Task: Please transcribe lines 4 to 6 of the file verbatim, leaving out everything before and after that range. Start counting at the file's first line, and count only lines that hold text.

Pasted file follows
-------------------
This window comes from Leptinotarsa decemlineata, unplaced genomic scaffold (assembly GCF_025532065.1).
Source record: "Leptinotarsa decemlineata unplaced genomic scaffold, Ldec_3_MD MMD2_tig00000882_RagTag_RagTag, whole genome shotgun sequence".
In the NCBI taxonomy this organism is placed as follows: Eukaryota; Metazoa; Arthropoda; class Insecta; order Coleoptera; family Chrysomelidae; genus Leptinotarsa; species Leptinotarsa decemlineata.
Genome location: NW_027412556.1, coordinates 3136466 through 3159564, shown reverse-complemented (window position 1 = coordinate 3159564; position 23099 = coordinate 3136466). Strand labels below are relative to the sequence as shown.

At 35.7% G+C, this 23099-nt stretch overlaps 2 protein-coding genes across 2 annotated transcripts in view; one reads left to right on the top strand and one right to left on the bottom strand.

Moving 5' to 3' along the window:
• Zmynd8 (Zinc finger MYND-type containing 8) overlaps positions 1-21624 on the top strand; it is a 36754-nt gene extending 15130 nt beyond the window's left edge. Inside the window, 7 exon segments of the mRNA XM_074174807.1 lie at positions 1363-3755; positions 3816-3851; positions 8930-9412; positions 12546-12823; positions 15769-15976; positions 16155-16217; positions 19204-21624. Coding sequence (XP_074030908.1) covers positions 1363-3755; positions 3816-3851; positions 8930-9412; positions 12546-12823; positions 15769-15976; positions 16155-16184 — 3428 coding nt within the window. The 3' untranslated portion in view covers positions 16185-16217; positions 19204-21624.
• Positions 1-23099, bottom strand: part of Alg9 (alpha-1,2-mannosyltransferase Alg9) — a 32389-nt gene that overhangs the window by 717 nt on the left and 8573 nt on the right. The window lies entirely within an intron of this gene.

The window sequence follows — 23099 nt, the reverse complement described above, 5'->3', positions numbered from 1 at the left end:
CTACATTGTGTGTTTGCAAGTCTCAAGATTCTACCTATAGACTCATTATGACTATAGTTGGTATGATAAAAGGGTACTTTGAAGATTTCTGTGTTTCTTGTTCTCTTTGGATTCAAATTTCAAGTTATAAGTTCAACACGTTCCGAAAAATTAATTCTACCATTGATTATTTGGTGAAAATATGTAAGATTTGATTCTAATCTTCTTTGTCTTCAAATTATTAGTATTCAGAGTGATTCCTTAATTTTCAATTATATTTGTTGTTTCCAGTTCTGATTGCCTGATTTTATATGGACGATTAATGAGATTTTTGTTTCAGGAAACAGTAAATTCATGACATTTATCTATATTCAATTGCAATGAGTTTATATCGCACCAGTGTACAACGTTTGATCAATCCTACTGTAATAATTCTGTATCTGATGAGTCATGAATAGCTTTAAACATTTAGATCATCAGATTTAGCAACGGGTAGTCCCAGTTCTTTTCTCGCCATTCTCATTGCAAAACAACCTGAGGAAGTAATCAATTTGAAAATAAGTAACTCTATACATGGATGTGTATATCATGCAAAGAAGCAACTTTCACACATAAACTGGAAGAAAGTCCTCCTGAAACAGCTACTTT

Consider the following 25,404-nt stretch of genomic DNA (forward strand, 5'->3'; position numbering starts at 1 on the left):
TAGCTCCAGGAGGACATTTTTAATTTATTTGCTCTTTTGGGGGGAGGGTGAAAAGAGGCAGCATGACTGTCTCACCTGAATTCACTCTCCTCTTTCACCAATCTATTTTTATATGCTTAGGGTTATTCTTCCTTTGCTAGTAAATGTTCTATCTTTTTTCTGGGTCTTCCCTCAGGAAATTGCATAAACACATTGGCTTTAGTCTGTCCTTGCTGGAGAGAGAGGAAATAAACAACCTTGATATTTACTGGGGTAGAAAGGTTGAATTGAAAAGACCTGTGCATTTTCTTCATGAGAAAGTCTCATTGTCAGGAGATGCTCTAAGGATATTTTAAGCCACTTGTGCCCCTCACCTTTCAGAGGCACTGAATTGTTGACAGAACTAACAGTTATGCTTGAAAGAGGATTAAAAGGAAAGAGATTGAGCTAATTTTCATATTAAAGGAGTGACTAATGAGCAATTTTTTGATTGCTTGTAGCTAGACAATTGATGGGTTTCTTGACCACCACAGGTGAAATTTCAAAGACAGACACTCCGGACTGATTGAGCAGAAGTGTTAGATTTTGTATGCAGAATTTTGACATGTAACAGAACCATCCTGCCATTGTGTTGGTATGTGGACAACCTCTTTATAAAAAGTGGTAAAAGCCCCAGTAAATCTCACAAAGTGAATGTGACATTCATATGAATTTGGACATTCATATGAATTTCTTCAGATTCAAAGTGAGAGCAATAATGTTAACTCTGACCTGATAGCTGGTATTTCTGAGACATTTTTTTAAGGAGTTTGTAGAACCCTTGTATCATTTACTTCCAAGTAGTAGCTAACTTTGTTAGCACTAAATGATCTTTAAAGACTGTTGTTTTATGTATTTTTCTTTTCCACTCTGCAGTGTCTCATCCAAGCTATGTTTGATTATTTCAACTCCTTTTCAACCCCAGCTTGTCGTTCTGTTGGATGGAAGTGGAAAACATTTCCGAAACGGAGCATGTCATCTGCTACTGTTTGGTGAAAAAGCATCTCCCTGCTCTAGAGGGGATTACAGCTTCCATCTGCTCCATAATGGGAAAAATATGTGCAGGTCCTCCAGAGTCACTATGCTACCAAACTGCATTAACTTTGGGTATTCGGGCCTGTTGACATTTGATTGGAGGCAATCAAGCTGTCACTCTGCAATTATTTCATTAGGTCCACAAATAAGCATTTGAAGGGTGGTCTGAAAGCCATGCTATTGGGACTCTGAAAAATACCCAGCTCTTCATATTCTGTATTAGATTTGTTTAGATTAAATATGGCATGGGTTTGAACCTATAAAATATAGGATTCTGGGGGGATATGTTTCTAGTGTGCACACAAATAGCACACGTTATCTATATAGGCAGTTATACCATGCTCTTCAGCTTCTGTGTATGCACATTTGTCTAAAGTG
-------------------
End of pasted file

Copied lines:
Genome location: NW_027412556.1, coordinates 3136466 through 3159564, shown reverse-complemented (window position 1 = coordinate 3159564; position 23099 = coordinate 3136466). Strand labels below are relative to the sequence as shown.

At 35.7% G+C, this 23099-nt stretch overlaps 2 protein-coding genes across 2 annotated transcripts in view; one reads left to right on the top strand and one right to left on the bottom strand.

Moving 5' to 3' along the window: